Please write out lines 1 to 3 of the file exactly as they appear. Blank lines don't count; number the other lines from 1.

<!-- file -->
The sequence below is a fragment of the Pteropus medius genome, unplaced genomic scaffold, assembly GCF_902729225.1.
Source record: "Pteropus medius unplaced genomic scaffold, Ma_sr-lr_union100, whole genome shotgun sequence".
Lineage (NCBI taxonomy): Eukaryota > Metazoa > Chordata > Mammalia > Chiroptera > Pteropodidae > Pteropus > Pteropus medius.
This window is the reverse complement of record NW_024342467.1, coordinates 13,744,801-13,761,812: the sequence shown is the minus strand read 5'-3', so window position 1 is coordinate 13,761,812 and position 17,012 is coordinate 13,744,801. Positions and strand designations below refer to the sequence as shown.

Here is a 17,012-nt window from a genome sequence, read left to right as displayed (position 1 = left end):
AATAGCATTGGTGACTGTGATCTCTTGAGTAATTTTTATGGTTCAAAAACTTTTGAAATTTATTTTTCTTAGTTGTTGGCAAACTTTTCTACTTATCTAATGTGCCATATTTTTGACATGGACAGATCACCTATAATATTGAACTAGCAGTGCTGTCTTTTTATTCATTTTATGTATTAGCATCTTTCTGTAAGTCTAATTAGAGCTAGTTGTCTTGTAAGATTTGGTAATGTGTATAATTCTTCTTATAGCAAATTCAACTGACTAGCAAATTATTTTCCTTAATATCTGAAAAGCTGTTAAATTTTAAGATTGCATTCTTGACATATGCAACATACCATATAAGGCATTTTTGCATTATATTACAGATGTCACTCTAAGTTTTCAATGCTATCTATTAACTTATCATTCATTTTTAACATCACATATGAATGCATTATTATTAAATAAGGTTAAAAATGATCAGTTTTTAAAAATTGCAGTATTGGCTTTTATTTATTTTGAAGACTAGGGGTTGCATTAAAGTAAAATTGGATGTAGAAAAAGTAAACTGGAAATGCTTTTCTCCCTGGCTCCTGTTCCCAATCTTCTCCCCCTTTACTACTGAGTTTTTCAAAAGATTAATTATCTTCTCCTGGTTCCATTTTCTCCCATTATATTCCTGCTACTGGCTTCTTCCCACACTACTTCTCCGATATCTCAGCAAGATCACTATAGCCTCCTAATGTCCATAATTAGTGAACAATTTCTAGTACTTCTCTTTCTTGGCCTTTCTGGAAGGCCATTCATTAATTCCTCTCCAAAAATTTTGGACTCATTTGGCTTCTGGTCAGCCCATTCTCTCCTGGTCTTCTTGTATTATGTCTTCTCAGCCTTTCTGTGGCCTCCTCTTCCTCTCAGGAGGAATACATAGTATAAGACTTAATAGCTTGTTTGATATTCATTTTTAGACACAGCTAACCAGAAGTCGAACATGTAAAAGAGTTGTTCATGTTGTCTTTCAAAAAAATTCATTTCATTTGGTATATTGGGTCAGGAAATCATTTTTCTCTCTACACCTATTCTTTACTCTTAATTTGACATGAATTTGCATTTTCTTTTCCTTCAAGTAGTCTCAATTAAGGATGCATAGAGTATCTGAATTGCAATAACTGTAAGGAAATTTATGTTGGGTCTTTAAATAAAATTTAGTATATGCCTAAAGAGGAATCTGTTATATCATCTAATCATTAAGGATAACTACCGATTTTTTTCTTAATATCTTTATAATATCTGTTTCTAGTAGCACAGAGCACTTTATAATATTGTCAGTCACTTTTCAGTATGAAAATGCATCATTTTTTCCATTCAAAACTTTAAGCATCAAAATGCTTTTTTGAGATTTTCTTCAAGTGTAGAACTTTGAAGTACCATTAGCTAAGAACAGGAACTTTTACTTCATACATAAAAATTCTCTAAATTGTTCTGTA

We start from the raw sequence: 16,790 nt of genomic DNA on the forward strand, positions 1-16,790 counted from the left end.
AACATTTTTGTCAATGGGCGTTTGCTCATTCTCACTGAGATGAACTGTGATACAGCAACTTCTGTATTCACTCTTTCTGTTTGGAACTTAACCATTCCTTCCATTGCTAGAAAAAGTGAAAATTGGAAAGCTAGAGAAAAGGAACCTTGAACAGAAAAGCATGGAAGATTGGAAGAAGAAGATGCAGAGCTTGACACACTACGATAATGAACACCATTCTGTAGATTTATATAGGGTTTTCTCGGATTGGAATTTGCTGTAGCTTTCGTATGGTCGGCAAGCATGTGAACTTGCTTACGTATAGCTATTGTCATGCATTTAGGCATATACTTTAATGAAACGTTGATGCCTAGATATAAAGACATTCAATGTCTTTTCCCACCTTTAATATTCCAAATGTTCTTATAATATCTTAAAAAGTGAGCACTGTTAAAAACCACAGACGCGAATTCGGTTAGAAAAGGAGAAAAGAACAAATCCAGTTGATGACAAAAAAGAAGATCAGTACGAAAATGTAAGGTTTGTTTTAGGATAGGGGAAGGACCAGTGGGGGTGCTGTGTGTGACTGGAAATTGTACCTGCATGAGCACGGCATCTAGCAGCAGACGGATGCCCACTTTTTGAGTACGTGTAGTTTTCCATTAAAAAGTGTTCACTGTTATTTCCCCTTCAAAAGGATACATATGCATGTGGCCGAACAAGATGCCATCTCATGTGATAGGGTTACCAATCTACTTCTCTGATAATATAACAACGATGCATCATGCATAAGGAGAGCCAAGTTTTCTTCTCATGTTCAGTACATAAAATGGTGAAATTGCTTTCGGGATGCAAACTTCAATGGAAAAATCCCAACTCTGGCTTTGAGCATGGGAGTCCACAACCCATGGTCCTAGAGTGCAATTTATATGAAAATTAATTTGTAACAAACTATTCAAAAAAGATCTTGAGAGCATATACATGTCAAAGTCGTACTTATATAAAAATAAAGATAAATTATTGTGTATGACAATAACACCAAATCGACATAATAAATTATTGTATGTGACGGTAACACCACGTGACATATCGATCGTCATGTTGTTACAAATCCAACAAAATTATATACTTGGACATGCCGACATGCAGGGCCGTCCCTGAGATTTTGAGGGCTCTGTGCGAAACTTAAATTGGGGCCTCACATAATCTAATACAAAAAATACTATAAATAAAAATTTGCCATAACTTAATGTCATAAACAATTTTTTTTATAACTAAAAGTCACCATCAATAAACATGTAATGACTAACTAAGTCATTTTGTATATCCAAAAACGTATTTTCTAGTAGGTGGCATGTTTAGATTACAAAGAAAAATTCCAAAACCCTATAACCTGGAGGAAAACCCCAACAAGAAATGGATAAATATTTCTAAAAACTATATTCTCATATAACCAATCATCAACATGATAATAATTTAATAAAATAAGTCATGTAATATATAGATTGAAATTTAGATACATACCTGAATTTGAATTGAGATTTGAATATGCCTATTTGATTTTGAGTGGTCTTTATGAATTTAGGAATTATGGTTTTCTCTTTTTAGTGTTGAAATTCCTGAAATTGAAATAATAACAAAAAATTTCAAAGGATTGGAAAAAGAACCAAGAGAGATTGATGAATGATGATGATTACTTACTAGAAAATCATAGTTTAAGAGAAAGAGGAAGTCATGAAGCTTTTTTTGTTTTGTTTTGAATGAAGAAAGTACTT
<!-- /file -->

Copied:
The sequence below is a fragment of the Pteropus medius genome, unplaced genomic scaffold, assembly GCF_902729225.1.
Source record: "Pteropus medius unplaced genomic scaffold, Ma_sr-lr_union100, whole genome shotgun sequence".
Lineage (NCBI taxonomy): Eukaryota > Metazoa > Chordata > Mammalia > Chiroptera > Pteropodidae > Pteropus > Pteropus medius.